This week Edwin Poots was formally endorsed as the DUP's new leader, in a meeting which Arlene Foster, Sir Jeffrey Donaldson (Poots's rival in the leadership campaign) and other senior DUP politicians walked out of before Poots gave a speech. What does the future hold for the divided political party that held so much sway in Westminster during the Brexit process? Katy Balls talks to James Forsyth and the Irish Times's Denis Staunton.
On the podcast, Denis suggests three ways forward for disgruntled DUP politicians like Foster and Donaldson. One, they could try to topple Poots. Two, they could go back to the Ulster Unionist Party (from which they defected in 2004). Or three, they could form their own party. On the possibilities, Denis points out that the system of single transferable vote in Northern Ireland could benefit moderate parties in the middle as they hoover up second preferences:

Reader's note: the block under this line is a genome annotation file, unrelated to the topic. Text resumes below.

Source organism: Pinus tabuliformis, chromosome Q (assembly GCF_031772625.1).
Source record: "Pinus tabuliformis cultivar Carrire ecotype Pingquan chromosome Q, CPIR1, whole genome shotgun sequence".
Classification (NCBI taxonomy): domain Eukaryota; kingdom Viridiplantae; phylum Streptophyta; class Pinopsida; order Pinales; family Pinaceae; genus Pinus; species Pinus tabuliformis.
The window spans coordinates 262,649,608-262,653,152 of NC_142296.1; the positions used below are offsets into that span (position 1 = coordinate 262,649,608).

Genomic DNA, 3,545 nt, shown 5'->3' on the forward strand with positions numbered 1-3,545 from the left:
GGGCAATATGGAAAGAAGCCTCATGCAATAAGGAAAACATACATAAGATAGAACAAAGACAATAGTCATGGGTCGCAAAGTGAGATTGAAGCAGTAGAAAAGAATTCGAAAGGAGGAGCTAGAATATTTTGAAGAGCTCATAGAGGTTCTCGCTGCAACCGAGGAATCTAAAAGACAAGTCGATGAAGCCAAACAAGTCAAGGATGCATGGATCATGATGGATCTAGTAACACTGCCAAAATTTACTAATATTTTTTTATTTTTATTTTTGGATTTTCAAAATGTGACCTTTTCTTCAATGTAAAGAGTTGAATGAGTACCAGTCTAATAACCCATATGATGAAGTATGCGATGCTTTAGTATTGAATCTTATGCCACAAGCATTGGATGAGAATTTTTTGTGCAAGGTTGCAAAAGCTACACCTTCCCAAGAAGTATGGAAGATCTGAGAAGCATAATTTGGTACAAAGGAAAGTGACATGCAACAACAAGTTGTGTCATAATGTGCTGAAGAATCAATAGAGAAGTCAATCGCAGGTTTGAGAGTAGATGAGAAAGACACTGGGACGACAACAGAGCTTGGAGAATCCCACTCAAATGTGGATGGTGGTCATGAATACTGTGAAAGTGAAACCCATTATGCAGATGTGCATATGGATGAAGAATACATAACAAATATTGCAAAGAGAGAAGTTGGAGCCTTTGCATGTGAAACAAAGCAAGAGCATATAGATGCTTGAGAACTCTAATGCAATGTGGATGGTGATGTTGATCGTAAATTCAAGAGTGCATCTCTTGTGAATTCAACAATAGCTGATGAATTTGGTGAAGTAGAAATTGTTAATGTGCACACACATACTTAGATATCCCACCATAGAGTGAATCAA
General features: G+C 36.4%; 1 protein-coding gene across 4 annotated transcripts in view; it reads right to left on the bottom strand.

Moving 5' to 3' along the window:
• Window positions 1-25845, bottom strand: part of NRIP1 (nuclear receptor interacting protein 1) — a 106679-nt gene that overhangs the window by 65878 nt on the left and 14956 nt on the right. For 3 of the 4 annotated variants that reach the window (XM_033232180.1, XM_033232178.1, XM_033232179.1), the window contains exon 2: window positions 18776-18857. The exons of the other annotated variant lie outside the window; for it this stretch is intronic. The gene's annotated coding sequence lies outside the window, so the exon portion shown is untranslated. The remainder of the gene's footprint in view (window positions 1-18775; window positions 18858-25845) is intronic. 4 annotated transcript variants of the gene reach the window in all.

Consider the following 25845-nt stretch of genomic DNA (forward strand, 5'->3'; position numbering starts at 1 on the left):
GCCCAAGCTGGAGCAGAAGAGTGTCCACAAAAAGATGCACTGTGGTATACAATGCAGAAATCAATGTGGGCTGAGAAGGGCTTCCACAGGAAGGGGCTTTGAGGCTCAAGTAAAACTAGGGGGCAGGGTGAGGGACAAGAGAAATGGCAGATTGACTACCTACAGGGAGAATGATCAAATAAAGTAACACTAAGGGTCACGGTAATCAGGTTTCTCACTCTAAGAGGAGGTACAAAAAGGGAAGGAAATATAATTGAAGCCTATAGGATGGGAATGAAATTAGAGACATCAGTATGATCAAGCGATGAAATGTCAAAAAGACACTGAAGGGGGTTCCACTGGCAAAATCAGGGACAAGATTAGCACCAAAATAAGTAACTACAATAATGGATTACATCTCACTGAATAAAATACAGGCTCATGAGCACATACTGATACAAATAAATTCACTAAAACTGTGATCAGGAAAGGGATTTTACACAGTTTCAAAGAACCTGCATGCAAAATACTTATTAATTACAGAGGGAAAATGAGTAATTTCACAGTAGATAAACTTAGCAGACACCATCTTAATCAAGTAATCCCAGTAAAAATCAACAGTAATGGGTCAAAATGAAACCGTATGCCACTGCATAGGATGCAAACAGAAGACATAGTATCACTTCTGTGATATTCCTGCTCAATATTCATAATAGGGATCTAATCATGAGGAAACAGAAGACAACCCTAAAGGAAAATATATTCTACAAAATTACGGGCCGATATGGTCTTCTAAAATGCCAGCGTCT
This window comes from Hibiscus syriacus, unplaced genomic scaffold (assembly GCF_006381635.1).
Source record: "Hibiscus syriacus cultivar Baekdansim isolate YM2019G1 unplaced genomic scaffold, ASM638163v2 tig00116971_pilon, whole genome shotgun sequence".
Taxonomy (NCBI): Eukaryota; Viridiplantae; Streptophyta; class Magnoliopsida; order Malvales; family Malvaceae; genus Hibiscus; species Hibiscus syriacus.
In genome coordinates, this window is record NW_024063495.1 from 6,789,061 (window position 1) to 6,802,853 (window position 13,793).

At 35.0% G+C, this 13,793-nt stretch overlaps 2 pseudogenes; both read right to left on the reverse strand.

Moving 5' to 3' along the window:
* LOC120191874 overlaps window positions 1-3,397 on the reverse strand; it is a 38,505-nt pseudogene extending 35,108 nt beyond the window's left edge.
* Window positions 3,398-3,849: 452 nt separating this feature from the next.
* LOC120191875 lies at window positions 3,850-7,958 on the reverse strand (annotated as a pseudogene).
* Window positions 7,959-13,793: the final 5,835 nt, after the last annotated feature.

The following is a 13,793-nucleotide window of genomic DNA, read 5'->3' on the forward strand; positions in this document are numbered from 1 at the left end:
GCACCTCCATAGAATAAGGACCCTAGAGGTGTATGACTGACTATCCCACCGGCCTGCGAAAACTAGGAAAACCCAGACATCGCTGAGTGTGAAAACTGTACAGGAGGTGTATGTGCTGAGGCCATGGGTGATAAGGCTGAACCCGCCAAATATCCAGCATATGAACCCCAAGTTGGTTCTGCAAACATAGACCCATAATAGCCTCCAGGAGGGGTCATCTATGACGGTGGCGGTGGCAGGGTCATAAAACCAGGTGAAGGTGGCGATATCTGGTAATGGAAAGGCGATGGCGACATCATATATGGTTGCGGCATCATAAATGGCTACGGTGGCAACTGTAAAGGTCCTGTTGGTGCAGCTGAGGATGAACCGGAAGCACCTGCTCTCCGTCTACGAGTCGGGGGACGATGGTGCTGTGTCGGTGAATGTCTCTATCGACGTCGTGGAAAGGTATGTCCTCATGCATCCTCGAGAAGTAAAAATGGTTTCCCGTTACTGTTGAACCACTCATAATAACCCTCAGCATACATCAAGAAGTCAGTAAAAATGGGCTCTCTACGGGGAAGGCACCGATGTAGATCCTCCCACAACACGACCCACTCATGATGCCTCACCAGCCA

'Essentially a modern party... A party like that could find themselves transfer fairly... and that can in the end mean that you get many more seats than you would otherwise.'
Part of the reason that Arlene Foster was ousted was disillusionment over the Northern Irish Protocol and in particular, its implementation. Denis, James and Katy also discuss the latest round of talks between the British government and the EU, which may see some sort of exception made for pharmaceutical supplies. James points out that an agreement on this is vital for the success of moderate Unionism in Northern Ireland and for relations across the Irish Sea.
'When Unionism doesn't trust the Westminster government, it goes into quite a paranoid and dark place.'